Wednesday, February 20, 2008

Trading Themes for a London Wednesday

* Global Views - Spending time among the banks on Canary Wharf and the Mayfair funds, there's a palpable difference in view than on Wall St. To some degree, you see it in the difference in content between such publications as the Financial Times and The Economist and U.S. publications such as the Wall St. Journal and Barrons (which is why I subscribe to the former two publications alongside the Journal). The view is more international and connected to emerging markets; it also is more macro in view, linking rates and currencies around the world with equities, commodities, and economic trends. Such insight helps traders figure out what to be trading: which markets have the greatest promise--something useful even for short-term traders. Tracking ETFs is one excellent way to gauge these big picture patterns: check out this ETF overview from Kirk. I also like how Kirk tracks macro themes in his link posts and big picture trading themes in his "best of 2007" posts. The themes tracked by Abnormal Returns also cover international markets and a range of asset classes; see the link to the momentum trading research.

* Bermuda Triangle? - Trader Mike notes a consolidation pattern in the indexes that awaits resolution. I'll post the latest market indicators in my Twitter posts.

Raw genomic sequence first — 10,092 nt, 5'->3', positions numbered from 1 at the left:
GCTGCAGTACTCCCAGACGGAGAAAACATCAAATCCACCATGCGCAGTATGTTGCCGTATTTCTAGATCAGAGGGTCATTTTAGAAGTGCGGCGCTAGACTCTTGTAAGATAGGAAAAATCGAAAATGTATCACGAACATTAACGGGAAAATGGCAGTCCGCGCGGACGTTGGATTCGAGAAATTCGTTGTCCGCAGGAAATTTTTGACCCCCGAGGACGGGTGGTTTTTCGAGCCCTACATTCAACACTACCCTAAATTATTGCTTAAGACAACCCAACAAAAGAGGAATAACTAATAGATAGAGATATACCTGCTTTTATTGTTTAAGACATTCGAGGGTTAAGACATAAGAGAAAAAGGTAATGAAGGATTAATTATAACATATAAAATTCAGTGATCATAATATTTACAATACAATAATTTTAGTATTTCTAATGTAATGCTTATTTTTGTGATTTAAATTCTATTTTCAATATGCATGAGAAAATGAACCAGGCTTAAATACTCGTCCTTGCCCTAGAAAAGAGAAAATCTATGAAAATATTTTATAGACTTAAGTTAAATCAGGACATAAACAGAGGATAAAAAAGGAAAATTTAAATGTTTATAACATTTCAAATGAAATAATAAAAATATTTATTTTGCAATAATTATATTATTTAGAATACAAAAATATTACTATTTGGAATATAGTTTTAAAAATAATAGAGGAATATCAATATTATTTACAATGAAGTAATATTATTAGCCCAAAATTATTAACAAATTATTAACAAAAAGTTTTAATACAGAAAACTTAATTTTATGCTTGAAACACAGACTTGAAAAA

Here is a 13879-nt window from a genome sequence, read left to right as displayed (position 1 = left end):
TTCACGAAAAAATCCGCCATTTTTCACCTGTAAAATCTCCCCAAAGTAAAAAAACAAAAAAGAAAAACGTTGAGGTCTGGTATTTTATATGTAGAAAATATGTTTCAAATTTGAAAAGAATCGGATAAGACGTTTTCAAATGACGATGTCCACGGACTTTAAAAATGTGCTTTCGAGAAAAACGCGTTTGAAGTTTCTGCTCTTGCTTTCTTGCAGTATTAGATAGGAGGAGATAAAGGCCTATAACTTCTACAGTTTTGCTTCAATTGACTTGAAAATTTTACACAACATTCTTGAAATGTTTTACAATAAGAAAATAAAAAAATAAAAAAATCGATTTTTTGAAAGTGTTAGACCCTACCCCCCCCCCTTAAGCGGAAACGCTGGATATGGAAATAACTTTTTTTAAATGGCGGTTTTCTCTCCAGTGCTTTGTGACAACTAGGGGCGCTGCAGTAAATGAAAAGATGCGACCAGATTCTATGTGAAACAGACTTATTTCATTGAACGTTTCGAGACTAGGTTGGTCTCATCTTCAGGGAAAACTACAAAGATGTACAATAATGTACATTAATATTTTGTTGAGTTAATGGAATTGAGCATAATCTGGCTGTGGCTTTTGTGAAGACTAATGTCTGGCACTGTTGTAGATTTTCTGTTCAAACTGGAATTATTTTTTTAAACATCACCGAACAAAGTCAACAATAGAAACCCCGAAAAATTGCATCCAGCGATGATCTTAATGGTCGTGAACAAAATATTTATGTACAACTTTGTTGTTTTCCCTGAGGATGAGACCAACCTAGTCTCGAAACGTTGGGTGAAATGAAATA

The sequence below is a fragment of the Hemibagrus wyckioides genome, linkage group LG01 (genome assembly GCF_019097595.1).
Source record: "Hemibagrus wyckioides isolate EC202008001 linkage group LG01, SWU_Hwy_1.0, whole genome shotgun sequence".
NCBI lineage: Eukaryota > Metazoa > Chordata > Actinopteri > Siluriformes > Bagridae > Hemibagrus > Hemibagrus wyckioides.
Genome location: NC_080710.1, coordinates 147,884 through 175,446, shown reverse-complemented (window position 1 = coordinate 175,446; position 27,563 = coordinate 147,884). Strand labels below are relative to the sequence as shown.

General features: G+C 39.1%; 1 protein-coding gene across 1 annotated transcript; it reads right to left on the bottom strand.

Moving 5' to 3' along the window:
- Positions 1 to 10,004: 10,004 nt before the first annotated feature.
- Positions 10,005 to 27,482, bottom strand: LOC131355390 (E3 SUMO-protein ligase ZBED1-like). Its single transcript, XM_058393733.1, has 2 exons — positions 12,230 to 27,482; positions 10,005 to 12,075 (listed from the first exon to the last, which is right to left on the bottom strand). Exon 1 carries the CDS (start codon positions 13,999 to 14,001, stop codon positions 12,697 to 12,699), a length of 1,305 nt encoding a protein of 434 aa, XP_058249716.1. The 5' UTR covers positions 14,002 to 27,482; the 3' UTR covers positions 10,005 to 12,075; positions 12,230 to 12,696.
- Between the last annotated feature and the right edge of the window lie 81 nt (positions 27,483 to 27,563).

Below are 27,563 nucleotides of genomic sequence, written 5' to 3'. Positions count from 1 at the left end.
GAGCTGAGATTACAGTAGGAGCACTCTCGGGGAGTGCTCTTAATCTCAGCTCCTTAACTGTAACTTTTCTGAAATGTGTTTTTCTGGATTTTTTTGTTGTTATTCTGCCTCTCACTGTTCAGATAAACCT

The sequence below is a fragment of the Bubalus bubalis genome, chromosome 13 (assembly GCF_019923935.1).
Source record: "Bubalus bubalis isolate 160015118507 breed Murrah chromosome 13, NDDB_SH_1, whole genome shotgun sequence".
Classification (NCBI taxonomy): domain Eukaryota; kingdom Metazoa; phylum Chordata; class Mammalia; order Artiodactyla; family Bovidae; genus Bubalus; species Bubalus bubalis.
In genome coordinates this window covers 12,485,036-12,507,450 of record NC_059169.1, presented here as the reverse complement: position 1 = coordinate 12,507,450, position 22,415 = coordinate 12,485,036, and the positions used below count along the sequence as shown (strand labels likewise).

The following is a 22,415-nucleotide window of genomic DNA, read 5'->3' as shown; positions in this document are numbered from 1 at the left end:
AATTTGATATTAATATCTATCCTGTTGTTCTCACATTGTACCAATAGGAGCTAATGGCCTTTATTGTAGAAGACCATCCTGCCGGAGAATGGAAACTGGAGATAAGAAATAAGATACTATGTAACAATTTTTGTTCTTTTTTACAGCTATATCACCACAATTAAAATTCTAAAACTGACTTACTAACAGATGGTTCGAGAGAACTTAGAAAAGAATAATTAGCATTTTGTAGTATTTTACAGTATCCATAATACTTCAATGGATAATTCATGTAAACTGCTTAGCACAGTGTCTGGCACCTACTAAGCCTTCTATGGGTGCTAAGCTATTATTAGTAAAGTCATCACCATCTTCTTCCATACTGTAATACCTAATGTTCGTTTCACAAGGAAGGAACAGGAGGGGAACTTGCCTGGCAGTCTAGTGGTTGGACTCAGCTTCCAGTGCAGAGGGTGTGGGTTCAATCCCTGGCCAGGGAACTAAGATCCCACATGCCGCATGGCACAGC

* Common Trading Wisdom - So much of common market lore is just plain wrong. That's why historical testing of patterns is important. Yesterday's market gapped up at the open and then closed lower. Common lore calls this a failure and assumes bearish implications. But Quantifiable Edges examines the evidence with a historical eye. Nice to see that Rob has started a newsletter to help traders follow historical patterns.

* Keeping Tabs - This is an interesting post on the importance of keeping track of changes to your trading systems and approaches from the Trade By Trend blog. I think the same logic applies to setups that short-term traders trade. By keeping track of changes you make to your trading--and their results--you're better able to identify the factors that make for enhanced performance.